Exchange 2019 is able to take advantage or larger core and memory packed systems and enables organizations to scale a larger number of users per server.
3. User Experience
New calendaring options provide users with more control over their meeting requests and out-of-office settings.
While we hear from some organizations that 2019 might be “too new”, we can attest that Exchange 2019 is worth upgrading to with the Exchange development team going the extra mile to ensure maximum security in this newest release that also has made great strides in scalability and performance improvements over Exchange 2016.
Key Considerations for Migrating from Exchange 2010
Since organizations moving from Exchange 2010 to Exchange 2016 or Exchange 2019 are looking at a staged migration, the upgrade process should have minimal impact on users.
However, there are still a number of key considerations and requirements that need to be understood before undertaking the migration process.
Servers need to be sized correctly
The requirements for memory, I/O throughput and CPU are significantly different in subsequent versions.
Public folders are a cutover migration to the new architecture.
There is no longer a replicated model, folders are hosted in special mailboxes. For most deployments, this isn’t significant but in a geographically distributed environment, it can affect how those folders are distributed in those mailboxes and where those mailboxes reside. The Public Folders can only exist in one architecture at a time so this means enabling access for everyone at once to the new endpoint.
Now is the time to update email hygiene and SPAM protection.
Some of the native email hygiene features in Exchange 2010 are no longer available in the newer versions. With new Anti-Spam and Anti-Malware features, such as Microsoft’s Advanced Threat Protection, available in Exchange Online, this provides the perfect opportunity for organizations to review their email hygiene and consider implementing Hybrid Exchange and/or simply utilizing EOP to help reduce the risks associated with emails, such as unsafe attachments and malicious links.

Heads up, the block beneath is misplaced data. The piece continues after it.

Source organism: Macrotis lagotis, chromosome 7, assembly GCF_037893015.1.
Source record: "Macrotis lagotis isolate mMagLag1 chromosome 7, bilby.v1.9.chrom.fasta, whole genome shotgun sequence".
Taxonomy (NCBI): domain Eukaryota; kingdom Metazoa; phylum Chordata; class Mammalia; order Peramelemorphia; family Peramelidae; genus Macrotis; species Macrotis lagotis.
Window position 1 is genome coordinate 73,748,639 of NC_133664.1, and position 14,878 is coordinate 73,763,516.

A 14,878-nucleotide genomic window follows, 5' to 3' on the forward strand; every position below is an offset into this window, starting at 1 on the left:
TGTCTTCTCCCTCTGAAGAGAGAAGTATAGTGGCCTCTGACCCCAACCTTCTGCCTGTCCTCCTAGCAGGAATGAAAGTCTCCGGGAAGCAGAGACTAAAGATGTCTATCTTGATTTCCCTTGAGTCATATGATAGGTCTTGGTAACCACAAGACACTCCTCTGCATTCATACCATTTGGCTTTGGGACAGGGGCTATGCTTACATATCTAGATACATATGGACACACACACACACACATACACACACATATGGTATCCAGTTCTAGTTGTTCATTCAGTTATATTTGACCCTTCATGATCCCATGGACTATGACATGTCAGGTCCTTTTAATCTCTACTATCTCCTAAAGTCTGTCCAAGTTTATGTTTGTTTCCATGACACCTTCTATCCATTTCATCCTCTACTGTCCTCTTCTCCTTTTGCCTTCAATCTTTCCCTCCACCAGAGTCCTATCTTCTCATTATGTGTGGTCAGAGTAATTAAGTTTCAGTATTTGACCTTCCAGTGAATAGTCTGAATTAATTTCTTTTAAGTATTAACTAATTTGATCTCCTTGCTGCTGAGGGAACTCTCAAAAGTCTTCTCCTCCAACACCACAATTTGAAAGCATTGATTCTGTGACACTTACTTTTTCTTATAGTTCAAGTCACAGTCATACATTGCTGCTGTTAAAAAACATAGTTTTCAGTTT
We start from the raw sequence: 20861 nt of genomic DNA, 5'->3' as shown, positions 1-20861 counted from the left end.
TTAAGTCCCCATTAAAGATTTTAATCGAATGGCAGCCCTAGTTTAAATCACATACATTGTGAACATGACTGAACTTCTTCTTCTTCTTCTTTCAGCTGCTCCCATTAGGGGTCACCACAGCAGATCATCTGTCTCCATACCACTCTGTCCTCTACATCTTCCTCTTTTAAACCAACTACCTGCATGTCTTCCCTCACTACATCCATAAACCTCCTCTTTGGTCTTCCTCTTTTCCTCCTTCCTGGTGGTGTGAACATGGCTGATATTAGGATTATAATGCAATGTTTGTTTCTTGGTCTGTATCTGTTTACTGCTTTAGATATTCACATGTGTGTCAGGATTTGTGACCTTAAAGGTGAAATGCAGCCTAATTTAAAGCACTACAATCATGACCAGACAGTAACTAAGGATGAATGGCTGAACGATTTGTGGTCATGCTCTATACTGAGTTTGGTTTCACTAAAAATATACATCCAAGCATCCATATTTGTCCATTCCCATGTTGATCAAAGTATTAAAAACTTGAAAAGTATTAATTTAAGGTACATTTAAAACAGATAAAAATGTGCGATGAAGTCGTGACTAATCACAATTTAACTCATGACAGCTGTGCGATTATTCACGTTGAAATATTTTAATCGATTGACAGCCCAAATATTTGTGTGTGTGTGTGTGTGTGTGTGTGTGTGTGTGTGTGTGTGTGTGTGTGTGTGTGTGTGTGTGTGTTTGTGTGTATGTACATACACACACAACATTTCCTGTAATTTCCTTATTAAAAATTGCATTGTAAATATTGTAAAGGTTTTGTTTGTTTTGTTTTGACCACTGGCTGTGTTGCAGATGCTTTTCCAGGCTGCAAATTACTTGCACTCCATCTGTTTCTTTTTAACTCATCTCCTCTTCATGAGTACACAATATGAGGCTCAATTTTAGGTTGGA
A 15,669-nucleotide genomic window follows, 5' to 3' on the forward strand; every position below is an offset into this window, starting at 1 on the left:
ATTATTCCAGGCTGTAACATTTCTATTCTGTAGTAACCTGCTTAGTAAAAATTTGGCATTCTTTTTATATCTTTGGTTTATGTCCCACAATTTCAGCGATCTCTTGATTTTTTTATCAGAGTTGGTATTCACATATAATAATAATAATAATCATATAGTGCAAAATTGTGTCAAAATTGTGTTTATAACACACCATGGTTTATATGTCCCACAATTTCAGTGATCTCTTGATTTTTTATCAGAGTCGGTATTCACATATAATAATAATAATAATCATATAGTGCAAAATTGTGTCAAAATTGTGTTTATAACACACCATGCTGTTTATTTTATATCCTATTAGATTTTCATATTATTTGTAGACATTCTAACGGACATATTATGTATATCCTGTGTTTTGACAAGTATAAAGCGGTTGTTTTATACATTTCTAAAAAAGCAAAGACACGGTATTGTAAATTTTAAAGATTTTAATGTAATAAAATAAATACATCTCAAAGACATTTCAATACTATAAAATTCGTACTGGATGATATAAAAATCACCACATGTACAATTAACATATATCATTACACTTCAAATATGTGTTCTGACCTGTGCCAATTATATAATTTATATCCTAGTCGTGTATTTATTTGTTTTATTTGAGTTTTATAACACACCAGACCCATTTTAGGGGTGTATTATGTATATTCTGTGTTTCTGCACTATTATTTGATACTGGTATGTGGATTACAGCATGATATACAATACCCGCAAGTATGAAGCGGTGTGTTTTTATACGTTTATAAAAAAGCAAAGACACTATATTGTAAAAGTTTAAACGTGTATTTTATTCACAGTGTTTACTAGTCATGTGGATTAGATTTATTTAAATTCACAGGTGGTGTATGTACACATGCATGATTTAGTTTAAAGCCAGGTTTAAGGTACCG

Smooth Your Migration with a FastTrack Partner
With Exchange 2010’s end of life fast approaching, it’s time to say “So Long, Farewell, Auf Wiedersehen, Goodnight.” The lack of technical support, bug fixes, and security updates provided after January 2020 make staying with Microsoft Exchange 2010 beyond this date a non-starter.
While the migration process may seem daunting, organizations still running Exchange 2010 need to get moving, and quickly.
Luckily, working with a trusted and experienced partner ensures for a well planned and executed migration. As a Microsoft FastTrack Ready Partner, Steeves and Associates is able to deliver additional support and resources, sponsored by Microsoft, to provide an even smoother customer transition. This support includes best practice planning strategies, onboarding support and user-adoption assistance to help our customers reduce their time-to-value proposition.
To learn more about how Steeves and Associates can support your organization with a migration to later versions of Microsoft Exchange, give us a call at give us a call (1 888 952 8800) or drop us a line here.
Author: Bruce Piper
Bruce Piper is an experienced Solutions Architect with a demonstrated history of working in the information technology industry. Piper is seasoned in Service Delivery, Enterprise Software, Messaging, and Enterprise Architecture. Piper has a Diploma of Technology focused in Electrical and Electronics Control Option from British Columbia Institute of Technology. When not immersed in the world of tech, Piper enjoys traveling the world.